Sun tanning lamps: exemption for lead as the activator

Closes 10 May 2024

Opened 15 Mar 2024


The Restriction of the Use of Certain Hazardous Substances in Electrical and Electronic Equipment Regulations 2012 (the RoHS regulations) restricts the use of 10 hazardous substances in electrical and electronic equipment (EEE), with a view to contributing to the protection of human health and the environment, including the sound recovery and disposal of waste.

Industry can apply for exemptions to allow the supply of products using one or more of the restricted substances above the threshold limits set down in the RoHS regulations where specified criteria are met. Applications for exemptions are made to the Secretary of State under regulation 6 of the Hazardous Substances and Packaging (Legislative Functions and Amendment) (EU Exit) Regulations 2020 (the 2020 regulations). Any exemption that is granted can be used across industry, not just by the business that applied for the exemption. Exemptions are granted where it is determined that the necessary criteria have been met following a detailed evaluation conducted in accordance with regulation 5 of the 2020 regulations.

Following the UK’s withdrawal from the EU, the function of granting, renewing and revoking exemptions were, in relation to Great Britain, transferred to the Secretary of State by the 2020 regulations, using powers in section 8 of the European Union (Withdrawal) Act 2018 (the Withdrawal Act).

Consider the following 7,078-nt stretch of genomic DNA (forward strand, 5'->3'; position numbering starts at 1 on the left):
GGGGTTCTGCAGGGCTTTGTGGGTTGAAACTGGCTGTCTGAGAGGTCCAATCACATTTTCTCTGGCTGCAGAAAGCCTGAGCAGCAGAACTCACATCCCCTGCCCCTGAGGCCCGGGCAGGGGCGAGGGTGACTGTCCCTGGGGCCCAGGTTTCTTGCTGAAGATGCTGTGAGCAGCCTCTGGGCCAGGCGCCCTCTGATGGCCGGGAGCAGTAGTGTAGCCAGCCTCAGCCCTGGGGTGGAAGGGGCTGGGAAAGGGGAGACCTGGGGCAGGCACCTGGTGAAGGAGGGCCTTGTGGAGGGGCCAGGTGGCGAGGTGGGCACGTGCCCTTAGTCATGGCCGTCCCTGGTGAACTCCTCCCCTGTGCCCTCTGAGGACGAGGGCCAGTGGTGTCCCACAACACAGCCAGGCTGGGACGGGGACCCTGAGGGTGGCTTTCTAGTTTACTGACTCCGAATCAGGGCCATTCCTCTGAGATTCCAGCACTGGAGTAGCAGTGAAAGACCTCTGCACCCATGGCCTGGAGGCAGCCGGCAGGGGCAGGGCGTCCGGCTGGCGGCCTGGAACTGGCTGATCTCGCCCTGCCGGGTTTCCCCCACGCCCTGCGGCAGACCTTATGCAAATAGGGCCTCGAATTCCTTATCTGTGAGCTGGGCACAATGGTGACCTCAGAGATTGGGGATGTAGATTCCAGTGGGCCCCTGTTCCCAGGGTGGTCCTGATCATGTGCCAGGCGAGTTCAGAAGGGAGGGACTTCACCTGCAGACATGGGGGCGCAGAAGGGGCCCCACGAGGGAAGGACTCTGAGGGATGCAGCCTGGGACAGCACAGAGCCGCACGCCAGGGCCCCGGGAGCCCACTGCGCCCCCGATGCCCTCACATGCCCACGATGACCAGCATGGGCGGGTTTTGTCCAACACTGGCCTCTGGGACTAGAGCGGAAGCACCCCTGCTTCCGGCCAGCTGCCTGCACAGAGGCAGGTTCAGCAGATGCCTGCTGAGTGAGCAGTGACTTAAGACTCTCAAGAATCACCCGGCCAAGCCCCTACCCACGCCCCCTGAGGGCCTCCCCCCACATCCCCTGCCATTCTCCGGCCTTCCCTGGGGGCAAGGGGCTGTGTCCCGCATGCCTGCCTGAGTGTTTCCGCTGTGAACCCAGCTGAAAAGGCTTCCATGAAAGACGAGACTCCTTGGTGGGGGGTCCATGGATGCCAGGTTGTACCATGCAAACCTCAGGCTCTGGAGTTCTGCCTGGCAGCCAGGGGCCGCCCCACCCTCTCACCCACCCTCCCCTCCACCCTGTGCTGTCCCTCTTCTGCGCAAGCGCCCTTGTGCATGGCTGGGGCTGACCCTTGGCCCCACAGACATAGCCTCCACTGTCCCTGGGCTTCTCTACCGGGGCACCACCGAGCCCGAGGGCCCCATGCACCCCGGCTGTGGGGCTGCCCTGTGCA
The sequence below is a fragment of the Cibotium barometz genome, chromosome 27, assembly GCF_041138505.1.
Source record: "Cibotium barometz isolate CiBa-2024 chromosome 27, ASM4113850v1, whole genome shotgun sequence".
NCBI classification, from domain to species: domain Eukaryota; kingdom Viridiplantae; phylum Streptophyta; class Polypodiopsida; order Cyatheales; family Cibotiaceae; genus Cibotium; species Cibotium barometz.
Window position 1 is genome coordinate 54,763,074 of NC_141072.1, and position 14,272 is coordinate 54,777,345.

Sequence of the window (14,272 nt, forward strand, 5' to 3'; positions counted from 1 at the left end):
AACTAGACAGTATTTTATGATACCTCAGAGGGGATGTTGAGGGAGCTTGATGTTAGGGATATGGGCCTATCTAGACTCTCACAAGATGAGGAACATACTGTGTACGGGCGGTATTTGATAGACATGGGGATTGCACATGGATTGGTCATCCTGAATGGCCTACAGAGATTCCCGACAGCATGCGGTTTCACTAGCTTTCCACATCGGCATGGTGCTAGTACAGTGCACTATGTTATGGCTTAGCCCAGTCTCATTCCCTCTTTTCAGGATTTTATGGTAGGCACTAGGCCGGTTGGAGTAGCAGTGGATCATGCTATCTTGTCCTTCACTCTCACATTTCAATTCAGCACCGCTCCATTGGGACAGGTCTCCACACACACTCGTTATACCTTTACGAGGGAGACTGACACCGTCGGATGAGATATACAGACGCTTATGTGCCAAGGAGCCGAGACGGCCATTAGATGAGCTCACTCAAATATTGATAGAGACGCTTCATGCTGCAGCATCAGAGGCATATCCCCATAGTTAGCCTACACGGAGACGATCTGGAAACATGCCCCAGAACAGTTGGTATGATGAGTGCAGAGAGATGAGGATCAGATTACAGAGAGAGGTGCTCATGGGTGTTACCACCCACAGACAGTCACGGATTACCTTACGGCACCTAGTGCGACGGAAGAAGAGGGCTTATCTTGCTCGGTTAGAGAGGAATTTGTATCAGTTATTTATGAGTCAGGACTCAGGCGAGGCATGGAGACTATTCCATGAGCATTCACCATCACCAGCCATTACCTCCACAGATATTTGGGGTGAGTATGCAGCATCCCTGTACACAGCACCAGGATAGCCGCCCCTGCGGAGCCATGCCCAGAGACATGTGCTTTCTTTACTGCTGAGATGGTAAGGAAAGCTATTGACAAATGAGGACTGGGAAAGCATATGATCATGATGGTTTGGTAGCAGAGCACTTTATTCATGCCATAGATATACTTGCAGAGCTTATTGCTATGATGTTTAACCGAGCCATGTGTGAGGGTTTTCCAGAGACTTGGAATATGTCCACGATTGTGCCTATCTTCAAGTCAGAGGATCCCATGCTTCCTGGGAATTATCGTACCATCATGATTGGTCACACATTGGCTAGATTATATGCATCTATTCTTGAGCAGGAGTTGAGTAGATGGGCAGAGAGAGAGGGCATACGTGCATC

Part of the evaluation process is an 8-week consultation to collect contributions from stakeholders.

A request for renewal for an exemption was submitted for lead as an activator in the fluorescent powder of discharge lamps used in sun tanning lamps. These lamps are used for cosmetic sun tanning. The tanning lamps are intended to replicate sunlight exposure for the human body and can be for home use or in commercial sun tanning salons. Lead is the primary activator for the fluorescence of the barium silicate phosphor coating which enables the transformation of radiation to specific wavelengths within the UV spectrum.

The requested duration of the exemption is for 5 years and according to the application it would be expected to lead to the introduction of 26.95 kg of lead to the GB market annually. The applicant states that no suitable substitutes have been verified to meet the technical performance required.

 The exemption covers applications under category 11 (all other electronic and electrical equipment not covered under the other categories) of electrical and electronic equipment (EEE), as covered in the 2012 RoHS regulations.

Give us your views


  • Environmental professional services
  • Retail Industry
  • Manufacturing Industry


  • Waste and recycling
  • Chemicals and pesticides
  • Consultations